I’m a believer that we’re going to get a vaccine, but I think it’s going to take a while. The president himself — not that I usually quote him — finally admitted it’s going to get worse before it gets better. So we have to know that this isn’t going to get fixed tomorrow. But at some point, there’ll be a day after tomorrow, and we want to make sure the music industry and the musicians are still strong.

[With music venues], it’s not like some of the businesses can be half-open. It’s either open or closed for the most part. You could envision a day where maybe they can do social distancing, but it’s really hard in mosh pits to do that. (I know that from my daughter. I can’t say I’ve been in a lot of mosh pits myself.) It makes it unique because of the fact that, while the PPP grants were welcome, those venues are in a unique situation where that wasn’t as much help as it was for other businesses. They’ve always operated on a thin margin. There is an estimated $9 billion in losses expected should ticket sales not resume until 2021. And so we really tried to focus this on the independent, smaller venues. It’s an extension of PPP — kind of like the airlines was — to get at a particularly hard-hit industry that the PPP isn’t going to work for.

“If you’re willing to put all that money into the airline industry because they’re uniquely affected, you’ve got to start looking at the music industry.”

And last week, we introduced bipartisan legislation — the Save Our Stages Act — and we’ve added Republicans to sign on to other letters, so I think that shows you [it’s not just an arts issue] right there; it’s also an economic issue and a jobs issue. It’s not just who goes into the venues and buys tickets; it’s also what they do in the surrounding areas. And for many towns, music dominates their town like Austin or Nashville. And then for other towns, like Minneapolis, it is part of our whole appeal for bringing people downtown. It’s really important to the business of the city that you have things that people can go to. The fact that we are covering towns that aren’t just the main music towns is really important to know; the export numbers on things like jobs and movies is huge.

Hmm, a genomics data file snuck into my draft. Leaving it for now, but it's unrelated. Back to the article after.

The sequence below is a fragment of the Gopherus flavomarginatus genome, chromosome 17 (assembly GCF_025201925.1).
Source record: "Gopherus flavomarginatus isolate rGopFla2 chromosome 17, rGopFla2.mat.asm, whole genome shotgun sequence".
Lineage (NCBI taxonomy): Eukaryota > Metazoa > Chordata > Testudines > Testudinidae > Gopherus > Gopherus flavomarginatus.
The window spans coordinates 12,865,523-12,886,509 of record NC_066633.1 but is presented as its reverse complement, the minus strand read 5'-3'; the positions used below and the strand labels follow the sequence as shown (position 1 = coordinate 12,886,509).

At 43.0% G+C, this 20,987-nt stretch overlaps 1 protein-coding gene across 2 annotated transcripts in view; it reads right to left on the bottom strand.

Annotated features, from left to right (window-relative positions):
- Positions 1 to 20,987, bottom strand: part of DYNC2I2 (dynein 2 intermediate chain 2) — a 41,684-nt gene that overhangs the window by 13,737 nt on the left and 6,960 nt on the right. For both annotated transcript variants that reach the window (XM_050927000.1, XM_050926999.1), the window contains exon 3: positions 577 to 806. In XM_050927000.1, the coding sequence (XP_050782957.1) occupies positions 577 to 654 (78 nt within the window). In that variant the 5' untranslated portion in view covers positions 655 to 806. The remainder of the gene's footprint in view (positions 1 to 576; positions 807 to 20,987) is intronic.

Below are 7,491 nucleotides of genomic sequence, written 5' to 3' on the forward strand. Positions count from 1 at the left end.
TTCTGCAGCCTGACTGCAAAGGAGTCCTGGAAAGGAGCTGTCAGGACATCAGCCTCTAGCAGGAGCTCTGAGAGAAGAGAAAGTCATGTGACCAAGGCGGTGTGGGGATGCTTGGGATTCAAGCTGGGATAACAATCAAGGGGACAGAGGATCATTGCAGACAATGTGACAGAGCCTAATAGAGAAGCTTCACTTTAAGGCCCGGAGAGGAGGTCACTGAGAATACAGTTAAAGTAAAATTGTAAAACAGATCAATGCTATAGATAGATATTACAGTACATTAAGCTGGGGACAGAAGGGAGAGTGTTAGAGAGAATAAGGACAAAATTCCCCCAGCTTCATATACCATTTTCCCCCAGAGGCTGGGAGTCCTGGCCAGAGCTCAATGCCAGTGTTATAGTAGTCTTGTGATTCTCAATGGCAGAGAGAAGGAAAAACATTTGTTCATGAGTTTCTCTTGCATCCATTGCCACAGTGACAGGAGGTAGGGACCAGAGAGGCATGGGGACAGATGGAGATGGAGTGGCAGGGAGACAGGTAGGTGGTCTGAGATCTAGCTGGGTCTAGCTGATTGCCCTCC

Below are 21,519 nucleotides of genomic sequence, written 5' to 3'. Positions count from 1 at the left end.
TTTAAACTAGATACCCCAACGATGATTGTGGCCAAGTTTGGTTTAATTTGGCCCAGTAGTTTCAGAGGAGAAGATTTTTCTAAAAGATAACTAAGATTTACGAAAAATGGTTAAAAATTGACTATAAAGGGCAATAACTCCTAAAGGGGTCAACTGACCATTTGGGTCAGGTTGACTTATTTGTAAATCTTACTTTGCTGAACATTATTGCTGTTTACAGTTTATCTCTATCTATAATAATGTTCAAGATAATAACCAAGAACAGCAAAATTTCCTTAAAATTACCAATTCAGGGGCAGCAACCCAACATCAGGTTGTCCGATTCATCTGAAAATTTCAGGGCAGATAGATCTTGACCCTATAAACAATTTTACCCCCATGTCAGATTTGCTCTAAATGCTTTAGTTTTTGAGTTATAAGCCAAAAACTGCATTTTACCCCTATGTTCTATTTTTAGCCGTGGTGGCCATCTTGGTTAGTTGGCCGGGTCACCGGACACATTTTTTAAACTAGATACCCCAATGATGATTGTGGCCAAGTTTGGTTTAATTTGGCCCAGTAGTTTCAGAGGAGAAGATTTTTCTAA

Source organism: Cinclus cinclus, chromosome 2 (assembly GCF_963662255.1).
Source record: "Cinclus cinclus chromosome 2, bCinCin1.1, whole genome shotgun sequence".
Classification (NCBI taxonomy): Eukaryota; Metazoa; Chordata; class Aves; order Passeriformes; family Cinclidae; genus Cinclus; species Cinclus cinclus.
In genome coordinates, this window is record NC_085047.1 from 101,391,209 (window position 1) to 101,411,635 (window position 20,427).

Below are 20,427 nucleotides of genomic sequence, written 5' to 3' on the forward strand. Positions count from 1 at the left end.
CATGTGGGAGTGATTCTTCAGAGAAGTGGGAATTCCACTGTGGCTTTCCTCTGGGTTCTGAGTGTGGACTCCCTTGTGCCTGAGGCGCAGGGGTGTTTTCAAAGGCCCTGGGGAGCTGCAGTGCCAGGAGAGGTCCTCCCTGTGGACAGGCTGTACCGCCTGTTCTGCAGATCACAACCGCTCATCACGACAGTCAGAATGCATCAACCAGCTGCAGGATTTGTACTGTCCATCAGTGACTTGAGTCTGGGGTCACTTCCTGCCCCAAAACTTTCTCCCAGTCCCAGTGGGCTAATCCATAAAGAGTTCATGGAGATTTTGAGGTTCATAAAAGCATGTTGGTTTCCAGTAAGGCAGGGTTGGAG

My message to music fans who want to help their favorite venues is to advocate; call their congresspeople, and say “We need you to support this bill.” You have fans that go to venues all the time and miss it very much, and then you have people that understand that that’s how their favorite artists got started. You don’t want to take away the way that so many of our artists get started.

Time is of the essence here. And we have this big package, the Heroes Act, that has some small-business programs in there that would be helpful. But this isn’t yet in there. So we either have to have it passed separately or then work to get it into a package in the fall. You can’t go much further than that. To my fellow colleagues, I would say if you’re willing to put all that money into the airline industry because they’re uniquely affected, you’ve got to start looking at the music industry. That is a huge, huge part of our economy and such a unique American export. There are not other countries that have this kind of contribution.

As told to Jason Newman. U.S. Sen. Amy Klobuchar (D-MN) is the ranking member of the Senate Judiciary Subcommittee on Antitrust, Competition Policy, and Consumer Rights.

 

In This Article: Amy Klobuchar, coronavirus, Politics